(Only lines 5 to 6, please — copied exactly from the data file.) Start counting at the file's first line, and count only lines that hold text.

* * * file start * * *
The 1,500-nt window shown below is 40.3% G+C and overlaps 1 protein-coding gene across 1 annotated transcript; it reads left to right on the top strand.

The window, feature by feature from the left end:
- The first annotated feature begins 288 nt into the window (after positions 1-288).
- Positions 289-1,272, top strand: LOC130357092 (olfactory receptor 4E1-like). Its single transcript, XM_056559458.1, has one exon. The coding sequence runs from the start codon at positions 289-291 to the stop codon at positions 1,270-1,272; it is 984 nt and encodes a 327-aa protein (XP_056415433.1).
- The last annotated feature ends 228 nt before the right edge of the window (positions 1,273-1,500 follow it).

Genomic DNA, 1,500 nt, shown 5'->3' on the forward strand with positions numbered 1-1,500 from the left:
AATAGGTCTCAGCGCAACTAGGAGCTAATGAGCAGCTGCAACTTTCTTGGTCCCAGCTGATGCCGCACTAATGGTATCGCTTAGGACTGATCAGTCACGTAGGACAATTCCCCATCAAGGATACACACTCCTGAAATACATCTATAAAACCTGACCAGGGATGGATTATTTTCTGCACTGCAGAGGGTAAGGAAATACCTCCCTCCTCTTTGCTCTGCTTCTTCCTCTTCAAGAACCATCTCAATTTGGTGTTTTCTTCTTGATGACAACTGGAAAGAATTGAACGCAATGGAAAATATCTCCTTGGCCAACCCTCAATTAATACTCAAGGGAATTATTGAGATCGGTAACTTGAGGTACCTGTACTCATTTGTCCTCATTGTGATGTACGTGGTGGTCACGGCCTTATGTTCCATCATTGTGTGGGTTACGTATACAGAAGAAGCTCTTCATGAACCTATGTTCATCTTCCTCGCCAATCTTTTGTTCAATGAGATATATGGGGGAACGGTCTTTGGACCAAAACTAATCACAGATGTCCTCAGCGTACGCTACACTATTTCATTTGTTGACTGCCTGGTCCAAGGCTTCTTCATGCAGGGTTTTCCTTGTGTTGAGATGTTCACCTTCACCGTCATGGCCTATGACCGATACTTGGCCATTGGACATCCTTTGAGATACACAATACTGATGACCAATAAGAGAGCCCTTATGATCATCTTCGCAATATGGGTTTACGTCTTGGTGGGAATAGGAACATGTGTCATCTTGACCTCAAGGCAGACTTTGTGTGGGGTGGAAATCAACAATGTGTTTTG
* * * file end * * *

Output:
- The last annotated feature ends 228 nt before the right edge of the window (positions 1,273-1,500 follow it).

Genomic DNA, 1,500 nt, shown 5'->3' on the forward strand with positions numbered 1-1,500 from the left: